Ballet is an old art form infused with tradition. Your teachers are passing on to you the legacy which they have learned from their teacher, and so it goes. A ballet class has many formalities. The structure of a ballet class is universal. It is always the same no matter where you attend class. Similarly, the terminology is always in French. Class ends with a “reverence” or curtsey; it is a way to thank your teacher and show respect. There are many other unspoken traditions that are intrinsic to ballet, particularly, the etiquette or behavior in class. Here are some points all students should keep in mind:
• Arrive at class on time.
• Spend a minimum of 10 to 15 minutes stretching before class to prepare your body for the demanding work.
• Arrive to class with hair that is neat and properly secured in a ballet bun.
• If you need to say something to your neighbor during class, keep it to a minimum and most importantly, find the appropriate time to do so. Interrupting your teacher’s lesson is disrespectful.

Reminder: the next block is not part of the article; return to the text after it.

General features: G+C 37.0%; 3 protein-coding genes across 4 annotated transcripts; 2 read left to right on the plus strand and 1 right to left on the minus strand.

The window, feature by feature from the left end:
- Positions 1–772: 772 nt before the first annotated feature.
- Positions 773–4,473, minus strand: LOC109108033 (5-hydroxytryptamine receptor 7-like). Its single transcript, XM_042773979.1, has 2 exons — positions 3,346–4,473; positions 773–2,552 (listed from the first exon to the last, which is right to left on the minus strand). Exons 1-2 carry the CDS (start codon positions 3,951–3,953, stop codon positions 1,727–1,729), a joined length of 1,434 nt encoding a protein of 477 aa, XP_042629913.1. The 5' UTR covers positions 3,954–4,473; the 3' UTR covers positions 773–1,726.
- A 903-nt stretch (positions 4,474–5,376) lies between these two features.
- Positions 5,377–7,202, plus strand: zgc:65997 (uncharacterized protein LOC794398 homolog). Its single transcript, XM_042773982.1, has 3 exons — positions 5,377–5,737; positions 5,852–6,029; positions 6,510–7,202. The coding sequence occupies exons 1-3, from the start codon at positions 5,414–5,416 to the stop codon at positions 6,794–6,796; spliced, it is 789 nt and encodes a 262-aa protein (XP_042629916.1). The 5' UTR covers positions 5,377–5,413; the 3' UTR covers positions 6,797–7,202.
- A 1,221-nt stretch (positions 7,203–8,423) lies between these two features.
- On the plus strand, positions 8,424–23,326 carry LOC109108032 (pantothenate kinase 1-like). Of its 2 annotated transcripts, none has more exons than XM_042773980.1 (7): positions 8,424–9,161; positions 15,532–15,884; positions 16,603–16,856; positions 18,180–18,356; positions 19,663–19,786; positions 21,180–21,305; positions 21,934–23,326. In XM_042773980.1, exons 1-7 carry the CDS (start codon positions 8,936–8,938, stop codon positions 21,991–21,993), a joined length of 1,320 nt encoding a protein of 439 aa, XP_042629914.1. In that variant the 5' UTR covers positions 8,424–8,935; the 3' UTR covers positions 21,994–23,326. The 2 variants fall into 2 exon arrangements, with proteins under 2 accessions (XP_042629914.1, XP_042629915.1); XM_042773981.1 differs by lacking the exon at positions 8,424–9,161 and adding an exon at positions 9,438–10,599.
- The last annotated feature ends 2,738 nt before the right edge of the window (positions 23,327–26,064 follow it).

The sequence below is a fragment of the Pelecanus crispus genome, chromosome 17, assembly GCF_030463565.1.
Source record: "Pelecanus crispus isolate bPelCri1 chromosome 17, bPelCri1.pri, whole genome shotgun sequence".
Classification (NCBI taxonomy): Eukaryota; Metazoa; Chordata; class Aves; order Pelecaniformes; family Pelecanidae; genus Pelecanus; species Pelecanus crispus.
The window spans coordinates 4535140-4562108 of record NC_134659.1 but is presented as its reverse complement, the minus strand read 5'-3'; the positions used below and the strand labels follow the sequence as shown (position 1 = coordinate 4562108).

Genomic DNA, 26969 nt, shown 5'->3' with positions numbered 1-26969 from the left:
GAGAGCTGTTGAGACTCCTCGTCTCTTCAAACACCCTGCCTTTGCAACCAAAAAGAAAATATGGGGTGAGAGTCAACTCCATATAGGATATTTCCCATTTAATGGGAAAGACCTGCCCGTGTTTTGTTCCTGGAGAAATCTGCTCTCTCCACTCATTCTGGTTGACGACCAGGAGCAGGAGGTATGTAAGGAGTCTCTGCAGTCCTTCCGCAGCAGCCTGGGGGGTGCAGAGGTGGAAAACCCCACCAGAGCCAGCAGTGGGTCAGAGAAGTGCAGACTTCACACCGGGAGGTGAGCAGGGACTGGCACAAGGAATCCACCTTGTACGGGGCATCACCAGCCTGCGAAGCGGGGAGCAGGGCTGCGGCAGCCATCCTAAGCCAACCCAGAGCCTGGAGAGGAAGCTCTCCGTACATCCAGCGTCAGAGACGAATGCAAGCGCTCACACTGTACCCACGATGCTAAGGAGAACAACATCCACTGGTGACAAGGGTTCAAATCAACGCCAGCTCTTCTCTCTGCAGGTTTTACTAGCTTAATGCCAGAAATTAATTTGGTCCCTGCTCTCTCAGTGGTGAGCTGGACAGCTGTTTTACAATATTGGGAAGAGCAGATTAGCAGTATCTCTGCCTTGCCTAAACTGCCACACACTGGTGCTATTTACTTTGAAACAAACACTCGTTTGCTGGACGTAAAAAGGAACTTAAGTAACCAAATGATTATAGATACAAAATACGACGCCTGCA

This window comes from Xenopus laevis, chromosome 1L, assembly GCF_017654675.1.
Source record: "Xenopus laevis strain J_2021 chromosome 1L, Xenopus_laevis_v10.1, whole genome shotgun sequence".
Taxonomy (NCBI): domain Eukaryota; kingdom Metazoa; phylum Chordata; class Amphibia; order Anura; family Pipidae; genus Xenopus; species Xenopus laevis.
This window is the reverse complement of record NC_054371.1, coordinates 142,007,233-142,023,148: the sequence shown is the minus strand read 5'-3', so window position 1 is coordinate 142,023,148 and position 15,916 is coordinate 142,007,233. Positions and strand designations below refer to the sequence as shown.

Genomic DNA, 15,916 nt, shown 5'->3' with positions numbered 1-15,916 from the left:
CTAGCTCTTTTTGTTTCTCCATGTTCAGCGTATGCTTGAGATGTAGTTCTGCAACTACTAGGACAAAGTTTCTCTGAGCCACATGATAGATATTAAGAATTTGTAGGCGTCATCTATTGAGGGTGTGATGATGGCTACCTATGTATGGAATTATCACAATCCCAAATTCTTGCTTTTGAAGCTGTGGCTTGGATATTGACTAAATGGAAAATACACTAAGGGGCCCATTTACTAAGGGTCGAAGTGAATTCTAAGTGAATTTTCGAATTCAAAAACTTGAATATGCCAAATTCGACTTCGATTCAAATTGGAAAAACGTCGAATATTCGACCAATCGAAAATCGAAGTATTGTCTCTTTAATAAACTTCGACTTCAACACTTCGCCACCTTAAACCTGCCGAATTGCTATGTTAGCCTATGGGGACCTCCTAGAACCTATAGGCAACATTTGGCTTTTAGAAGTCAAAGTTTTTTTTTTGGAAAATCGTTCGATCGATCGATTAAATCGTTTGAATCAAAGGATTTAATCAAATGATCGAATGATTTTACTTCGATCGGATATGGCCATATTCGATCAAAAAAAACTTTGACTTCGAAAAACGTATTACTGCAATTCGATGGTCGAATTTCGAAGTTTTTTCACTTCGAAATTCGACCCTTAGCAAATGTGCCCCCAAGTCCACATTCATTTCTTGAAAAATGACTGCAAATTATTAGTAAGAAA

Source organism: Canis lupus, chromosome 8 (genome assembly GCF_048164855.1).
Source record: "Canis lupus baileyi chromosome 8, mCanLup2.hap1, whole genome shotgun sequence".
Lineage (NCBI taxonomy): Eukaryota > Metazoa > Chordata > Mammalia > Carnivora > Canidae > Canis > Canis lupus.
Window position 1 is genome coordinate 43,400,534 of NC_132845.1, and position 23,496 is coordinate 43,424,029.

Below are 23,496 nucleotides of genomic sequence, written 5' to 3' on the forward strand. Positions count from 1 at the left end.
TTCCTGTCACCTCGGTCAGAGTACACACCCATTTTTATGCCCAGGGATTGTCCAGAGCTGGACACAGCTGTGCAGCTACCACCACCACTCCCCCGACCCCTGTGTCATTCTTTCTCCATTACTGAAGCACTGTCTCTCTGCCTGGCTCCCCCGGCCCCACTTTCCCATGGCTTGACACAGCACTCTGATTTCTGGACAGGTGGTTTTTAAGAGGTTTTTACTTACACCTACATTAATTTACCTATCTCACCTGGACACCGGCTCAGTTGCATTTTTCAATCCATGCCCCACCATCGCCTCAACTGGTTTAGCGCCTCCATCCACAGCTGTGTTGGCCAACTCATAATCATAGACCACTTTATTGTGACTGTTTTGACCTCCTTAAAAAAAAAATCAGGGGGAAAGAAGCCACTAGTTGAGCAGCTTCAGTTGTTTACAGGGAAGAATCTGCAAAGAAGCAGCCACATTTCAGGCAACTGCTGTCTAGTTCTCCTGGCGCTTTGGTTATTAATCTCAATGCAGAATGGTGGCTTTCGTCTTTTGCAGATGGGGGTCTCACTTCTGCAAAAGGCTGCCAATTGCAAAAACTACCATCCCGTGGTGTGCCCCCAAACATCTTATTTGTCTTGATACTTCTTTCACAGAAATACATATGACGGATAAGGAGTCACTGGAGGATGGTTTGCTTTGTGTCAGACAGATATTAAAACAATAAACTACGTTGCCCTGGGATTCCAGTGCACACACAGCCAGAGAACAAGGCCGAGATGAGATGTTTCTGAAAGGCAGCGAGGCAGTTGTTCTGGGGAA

• Always mark the exercises while your teacher is demonstrating.
• Be sure you understand the exercise before the music begins. Raise your hand to ask questions if you are uncertain.
• Absolutely no hanging on the barres.
• No yawning in plain sight.
• Be attentive.
• Value the corrections given to you and apply them to your work— present and future.
• Receiving attention from the teacher means s/he believes in your ability and wants to reward your good work ethic. It is a compliment!
• Apply yourself in every class. Work with conviction and strive for your personal best.
Here's an article with some great shared experience for dancers:
18 Things I’ve Learned About Being A Professional Dancer
I'm Allan Redstone, one of the co-owners of Opus. I'll use this blog to post news items about Opus, as well as dance and music related items that may be of interest to our school community